Synopses & Reviews
An Athabaskan boy's crippled foot may be a bad omen, but it may also be a sign that he is destined to be the next medicine man. How he defies the evil spirits and becomes a hero forms the basis of this true story set in 19th century Alaska.
A physically impaired Athabaskan boy defies the odds and becomes a great medicine man in this true story set in 19th-century Alaska.
About the Author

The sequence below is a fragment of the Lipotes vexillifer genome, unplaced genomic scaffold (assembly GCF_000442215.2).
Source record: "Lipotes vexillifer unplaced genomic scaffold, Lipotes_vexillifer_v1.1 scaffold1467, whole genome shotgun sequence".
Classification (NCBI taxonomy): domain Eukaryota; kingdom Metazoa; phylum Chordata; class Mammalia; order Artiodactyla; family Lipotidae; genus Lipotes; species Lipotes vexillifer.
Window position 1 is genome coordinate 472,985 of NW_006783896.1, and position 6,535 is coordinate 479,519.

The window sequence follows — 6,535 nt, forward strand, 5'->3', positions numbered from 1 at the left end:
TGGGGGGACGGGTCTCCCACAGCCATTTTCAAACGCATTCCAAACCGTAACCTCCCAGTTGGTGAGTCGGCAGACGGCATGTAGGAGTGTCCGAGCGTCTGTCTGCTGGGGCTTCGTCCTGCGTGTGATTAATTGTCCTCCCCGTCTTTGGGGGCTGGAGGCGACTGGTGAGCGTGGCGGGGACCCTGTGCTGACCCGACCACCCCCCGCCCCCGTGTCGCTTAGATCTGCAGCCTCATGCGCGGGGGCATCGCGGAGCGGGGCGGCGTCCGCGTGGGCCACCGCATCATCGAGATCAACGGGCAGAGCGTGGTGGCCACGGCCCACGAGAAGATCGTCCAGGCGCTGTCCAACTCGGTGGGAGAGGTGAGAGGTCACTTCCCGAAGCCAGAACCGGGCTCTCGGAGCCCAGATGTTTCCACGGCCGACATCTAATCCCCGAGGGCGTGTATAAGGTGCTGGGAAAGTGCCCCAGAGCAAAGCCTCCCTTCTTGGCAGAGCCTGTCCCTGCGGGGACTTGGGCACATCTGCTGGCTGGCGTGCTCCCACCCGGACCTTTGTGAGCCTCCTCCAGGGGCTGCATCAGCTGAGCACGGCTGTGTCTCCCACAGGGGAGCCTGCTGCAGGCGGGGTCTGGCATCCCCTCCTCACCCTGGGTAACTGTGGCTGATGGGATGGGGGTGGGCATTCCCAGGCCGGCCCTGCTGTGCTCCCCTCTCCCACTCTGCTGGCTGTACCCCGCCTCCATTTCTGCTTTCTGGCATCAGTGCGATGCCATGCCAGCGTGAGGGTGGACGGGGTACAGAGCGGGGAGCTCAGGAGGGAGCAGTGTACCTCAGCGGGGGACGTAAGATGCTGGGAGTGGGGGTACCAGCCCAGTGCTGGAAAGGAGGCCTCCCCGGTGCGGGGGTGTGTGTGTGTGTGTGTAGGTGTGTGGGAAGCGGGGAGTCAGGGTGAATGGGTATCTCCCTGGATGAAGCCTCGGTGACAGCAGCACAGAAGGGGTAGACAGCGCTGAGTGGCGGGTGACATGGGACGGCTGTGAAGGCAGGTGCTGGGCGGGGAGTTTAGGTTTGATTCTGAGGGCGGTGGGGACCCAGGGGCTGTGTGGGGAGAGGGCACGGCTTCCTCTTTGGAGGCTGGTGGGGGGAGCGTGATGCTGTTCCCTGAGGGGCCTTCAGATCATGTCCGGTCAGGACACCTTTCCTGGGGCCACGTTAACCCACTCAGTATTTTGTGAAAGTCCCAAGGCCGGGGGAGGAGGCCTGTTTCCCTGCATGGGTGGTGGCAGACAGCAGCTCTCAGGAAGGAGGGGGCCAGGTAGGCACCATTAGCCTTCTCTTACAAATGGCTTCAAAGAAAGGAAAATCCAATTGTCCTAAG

Arnold's love affair with Alaska began in 1951 when he first moved there with his family. For five years, he taught in the Athabaskan Indian village of Tanana on the Yukon River. After returning to the lower forty-eight to obtain his doctorate in children's literature from the University of Alaska. During this time he worked closely with schools in the Athabaskan villages of Alaska's interior. Upon retirement, he was granted the title Professor Emeritus, and he still lives in his adopted state. Besides writing, his main interest is working with individual students on their manuscripts. Arnold has had published four books with Alaskan settings. The first two, At the Mouth of the Luckiest River and The Way of Our People, deal specifically with the Athabaskan culture. The third, The Wind is Not a River, focuses on the Aleut culture. These three books have recently been brought back into print by Boyds Mills Press, which also published Arnold's fourth children's book---a picture book called Anna's Athabaskan Summer. Besides children's books, Arnold is the author of two college textbooks, Your Philosophy of Education: What Is It ? and Do You Read Me? Practical Approaches to Teaching Reading Comprehension. Also, two of Arnold's stories have appeared in Highlights.